The city will use those courts for a tournament Sept. 16-17, hosting events such as doubles, mixed doubles and men’s and women’s singles. Registry is required by Sept. 12, at $10 for the first event and $5 for any additional events. T-shirts will be given to participants and medals to the top three of each event.

“It’s an exciting thing to have something new in Fort Scott,” Robertson said.

Some of the local players have participated in, and even won, such tournaments in other towns such as Nevada. But with the new courts, Fort Scott is able to bring that event and other players into Fort Scott instead.

The tournament will host doubles events the Saturday of the tournament, beginning at 9 a.m. Singles events will be held starting at 1 p.m. on Sunday. Further information can be found in Buck Run’s fall brochure, to be released Friday.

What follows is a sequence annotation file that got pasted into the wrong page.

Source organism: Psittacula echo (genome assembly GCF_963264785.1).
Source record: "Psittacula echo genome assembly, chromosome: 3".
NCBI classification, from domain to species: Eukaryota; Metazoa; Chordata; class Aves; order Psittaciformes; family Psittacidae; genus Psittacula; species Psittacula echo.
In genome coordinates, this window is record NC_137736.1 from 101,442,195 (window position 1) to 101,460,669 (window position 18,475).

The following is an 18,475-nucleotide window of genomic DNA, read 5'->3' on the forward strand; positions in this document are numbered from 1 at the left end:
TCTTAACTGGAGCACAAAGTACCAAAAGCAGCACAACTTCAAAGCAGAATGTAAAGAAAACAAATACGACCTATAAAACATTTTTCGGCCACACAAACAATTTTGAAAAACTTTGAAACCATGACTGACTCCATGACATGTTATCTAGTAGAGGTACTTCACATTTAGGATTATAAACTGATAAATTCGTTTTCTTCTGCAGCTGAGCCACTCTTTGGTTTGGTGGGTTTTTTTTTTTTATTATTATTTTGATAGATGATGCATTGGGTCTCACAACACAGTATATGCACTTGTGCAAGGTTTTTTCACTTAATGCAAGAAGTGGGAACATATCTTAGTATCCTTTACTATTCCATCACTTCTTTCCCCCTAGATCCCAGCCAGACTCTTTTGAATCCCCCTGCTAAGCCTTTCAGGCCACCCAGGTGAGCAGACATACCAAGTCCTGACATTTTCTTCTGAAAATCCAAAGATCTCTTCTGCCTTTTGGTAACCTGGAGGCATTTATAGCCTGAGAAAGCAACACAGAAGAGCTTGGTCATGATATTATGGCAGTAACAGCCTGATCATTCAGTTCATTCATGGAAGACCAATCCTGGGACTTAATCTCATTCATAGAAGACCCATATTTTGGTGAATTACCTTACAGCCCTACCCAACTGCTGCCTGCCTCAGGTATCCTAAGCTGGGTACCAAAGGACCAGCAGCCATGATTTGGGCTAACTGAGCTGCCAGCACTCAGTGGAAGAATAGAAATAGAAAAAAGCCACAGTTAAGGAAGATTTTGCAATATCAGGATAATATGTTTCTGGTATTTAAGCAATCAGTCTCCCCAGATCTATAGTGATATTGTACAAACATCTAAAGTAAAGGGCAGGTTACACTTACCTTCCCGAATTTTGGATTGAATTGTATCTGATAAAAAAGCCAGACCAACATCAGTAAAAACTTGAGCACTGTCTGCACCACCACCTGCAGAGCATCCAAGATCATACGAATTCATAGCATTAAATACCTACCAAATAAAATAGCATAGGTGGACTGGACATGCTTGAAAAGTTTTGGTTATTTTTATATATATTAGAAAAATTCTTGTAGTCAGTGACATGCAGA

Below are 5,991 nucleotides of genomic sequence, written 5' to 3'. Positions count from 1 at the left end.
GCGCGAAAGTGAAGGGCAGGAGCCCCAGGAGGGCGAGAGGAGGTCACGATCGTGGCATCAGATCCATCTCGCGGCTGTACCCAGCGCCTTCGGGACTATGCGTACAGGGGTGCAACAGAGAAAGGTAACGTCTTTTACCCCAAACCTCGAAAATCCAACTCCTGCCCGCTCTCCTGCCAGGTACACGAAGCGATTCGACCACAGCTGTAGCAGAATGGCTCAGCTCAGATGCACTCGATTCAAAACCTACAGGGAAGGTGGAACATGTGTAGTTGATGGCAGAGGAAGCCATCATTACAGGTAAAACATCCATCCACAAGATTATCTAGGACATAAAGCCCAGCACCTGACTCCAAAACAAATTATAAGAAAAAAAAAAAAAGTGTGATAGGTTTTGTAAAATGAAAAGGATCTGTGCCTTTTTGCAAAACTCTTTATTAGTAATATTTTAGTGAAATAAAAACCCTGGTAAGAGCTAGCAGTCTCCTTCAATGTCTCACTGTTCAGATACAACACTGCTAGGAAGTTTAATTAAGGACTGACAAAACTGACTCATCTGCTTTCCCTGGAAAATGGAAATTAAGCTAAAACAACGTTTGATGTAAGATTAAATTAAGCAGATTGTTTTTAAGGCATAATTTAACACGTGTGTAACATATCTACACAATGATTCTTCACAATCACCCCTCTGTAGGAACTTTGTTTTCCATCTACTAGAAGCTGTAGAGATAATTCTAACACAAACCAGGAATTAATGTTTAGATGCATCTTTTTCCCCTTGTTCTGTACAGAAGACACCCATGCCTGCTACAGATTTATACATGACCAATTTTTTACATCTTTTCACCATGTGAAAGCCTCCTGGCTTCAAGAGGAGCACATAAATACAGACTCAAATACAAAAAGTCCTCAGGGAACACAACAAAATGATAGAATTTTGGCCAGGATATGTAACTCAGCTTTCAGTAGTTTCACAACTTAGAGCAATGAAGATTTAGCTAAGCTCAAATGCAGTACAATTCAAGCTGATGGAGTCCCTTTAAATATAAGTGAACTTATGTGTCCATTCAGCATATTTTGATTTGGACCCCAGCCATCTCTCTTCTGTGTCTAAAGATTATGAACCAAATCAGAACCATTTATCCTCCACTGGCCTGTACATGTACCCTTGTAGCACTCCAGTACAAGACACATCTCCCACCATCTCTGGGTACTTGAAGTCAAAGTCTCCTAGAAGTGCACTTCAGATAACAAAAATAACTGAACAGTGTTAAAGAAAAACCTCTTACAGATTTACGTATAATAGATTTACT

Currently, groups most commonly play weekly at 6:30 a.m. on Tuesdays and Thursdays, Thursday evenings at about 7 p.m. and about 8 a.m. on Saturdays. Smaller groups often organize to play at other times during the week at their own convenience and according to their own skill level.

Residents interested in learning about the sport are encouraged to visit the new courts during one of those playing times.

Library to Host Book-Signing by Local Author

Submitted by the Fort Scott Public Library

Local author Carol Russell will have a book-signing along with readings from her new book, Brianna Meets Miss Addie, in the Fort Scott Public Library Events Room on Monday, August 21, from 2 to 4 p.m.

She will have copies of the book available for purchase for $9. While the book is written for kids ages 8-12, all are welcome to attend.

Mrs. Russell is a freelance writer and speaker. She and her husband, Bob, have been married for more than 55 years and reside in Kansas. They have three daughters, seven grandchildren, and four great-grandchildren. She has had many articles, devotions and children’s stories published.